26. Demounen R (1979) An attempt to define and characterize ecophysiological levels in the forest of the Landes de Gascogne. Ph.D. dissertation, University of Grenoble-I, Grenoble, France (in French)Google Scholar
  27. Díaz S, Kattge J, Cornelissen JHC et al (2016) The global spectrum of plant form and function. Nature 529:167–171.  https://doi.org/10.1038/nature16489 CrossRefPubMedGoogle Scholar
  28. Díaz-Sierra R, Verwijmeren M, Rietkerk M et al (2017) A new family of standardized and symmetric indices for measuring the intensity and importance of plant neighbour effects. Methods Ecol Evol 8:580–591.  https://doi.org/10.1111/2041-210X.12706 CrossRefGoogle Scholar
  29. Domingo F, Villagarcı́a L, Brenner AJ, Puigdefábregas J (1999) Evapotranspiration model for semi- arid shrub-lands tested against data from SE Spain. Agric For Meteorol 95:67–84.  https://doi.org/10.1016/S0168-1923(99)00031-3 CrossRefGoogle Scholar
  30. Forey E, Touzard B, Michalet R (2010) Does disturbance drive the collapse of biotic interactions at the severe end of a diversity–biomass gradient? Plant Ecol 206:287–295.  https://doi.org/10.1007/s11258-009-9642-z CrossRefGoogle Scholar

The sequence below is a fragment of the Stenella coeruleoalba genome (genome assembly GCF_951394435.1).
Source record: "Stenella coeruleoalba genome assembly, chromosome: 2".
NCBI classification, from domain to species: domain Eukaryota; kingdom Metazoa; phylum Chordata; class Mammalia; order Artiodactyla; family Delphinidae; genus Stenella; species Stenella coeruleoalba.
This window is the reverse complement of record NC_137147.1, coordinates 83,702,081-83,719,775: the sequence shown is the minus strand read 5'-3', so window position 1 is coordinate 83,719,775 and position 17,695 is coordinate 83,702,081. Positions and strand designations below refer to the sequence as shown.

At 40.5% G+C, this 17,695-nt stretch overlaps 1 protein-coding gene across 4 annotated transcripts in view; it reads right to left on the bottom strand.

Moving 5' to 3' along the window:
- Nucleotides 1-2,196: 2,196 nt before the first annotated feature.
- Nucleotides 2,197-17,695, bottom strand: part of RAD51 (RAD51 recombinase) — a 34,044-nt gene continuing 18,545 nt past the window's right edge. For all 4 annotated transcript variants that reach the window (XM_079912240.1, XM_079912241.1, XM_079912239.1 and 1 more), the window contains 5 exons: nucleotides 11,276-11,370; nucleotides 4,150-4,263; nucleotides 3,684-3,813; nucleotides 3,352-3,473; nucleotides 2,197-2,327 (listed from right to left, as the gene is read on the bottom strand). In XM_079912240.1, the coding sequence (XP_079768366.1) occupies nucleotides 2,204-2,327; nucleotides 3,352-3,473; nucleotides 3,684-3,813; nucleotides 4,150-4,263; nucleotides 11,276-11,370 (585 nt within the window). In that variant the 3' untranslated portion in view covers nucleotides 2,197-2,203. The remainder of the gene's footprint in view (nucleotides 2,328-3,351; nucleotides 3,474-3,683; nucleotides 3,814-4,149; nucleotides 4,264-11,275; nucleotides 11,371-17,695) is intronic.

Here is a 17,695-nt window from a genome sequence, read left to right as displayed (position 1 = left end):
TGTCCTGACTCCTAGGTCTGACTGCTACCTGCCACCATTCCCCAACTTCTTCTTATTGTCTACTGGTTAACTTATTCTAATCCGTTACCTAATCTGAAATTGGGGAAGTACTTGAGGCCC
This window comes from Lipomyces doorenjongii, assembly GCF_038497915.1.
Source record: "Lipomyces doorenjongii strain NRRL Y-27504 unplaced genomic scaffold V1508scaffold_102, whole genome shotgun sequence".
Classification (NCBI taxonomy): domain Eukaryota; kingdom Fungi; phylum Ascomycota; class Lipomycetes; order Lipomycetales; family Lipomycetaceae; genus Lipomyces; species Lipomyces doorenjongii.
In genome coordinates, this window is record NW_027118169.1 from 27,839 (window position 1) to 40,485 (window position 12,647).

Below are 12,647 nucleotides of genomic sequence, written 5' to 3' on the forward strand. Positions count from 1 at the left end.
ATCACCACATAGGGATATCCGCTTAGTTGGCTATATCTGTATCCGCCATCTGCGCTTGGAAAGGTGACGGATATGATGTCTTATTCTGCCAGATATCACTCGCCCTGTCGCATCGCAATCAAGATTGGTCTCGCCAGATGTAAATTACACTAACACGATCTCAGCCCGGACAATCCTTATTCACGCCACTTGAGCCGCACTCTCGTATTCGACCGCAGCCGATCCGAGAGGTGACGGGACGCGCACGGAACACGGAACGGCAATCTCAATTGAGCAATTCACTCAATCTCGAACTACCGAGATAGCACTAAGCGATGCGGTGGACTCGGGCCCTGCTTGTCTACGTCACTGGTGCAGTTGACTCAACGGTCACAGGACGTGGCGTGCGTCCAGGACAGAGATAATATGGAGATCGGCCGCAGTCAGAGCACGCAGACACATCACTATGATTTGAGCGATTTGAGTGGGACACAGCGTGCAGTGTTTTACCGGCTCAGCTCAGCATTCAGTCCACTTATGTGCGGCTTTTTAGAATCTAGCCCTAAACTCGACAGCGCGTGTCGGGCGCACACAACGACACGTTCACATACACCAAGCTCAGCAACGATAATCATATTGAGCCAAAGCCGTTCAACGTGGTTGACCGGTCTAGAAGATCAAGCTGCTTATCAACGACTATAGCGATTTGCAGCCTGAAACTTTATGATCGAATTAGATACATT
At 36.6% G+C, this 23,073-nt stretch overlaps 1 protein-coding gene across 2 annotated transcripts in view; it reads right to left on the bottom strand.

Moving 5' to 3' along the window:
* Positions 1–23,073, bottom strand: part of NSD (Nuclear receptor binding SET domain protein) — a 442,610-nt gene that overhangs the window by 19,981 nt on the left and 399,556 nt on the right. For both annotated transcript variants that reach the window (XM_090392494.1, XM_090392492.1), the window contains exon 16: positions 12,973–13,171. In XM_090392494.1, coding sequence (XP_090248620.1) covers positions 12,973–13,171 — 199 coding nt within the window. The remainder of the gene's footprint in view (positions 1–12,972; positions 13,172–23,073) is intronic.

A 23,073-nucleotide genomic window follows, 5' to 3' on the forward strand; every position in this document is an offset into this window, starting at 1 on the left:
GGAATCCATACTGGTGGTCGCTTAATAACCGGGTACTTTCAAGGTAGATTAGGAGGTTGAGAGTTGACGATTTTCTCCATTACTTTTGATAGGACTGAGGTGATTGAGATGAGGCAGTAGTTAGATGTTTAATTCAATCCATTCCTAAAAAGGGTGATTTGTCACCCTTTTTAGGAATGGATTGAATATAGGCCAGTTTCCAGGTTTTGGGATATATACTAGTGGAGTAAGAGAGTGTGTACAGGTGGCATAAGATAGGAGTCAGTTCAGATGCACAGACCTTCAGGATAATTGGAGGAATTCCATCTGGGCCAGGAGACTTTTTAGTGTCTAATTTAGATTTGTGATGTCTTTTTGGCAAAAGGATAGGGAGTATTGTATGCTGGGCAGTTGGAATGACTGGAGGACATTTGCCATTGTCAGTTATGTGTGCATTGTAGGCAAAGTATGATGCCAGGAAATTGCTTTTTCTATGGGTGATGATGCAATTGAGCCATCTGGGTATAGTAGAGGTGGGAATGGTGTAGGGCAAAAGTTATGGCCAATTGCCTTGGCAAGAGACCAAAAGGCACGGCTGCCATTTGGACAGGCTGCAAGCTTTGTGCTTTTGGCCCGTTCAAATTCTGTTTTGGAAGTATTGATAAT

31. Gaudio N, Balandier P, Dumas Y, Ginisty C (2011a) Growth and morphology of three forest understorey species (Calluna vulgaris, Molinia caerulea and Pteridium aquilinum) according to light availability. For Ecol Manag 261:489–498.  https://doi.org/10.1016/j.foreco.2010.10.034 CrossRefGoogle Scholar
  32. Gaudio N, Balandier P, Philippe G et al (2011b) Light-mediated influence of three understorey species (Calluna vulgaris, Pteridium aquilinum, Molinia caerulea) on the growth of Pinus sylvestris seedlings. Eur J For Res 130:77–89.  https://doi.org/10.1007/s10342-010-0403-2 CrossRefGoogle Scholar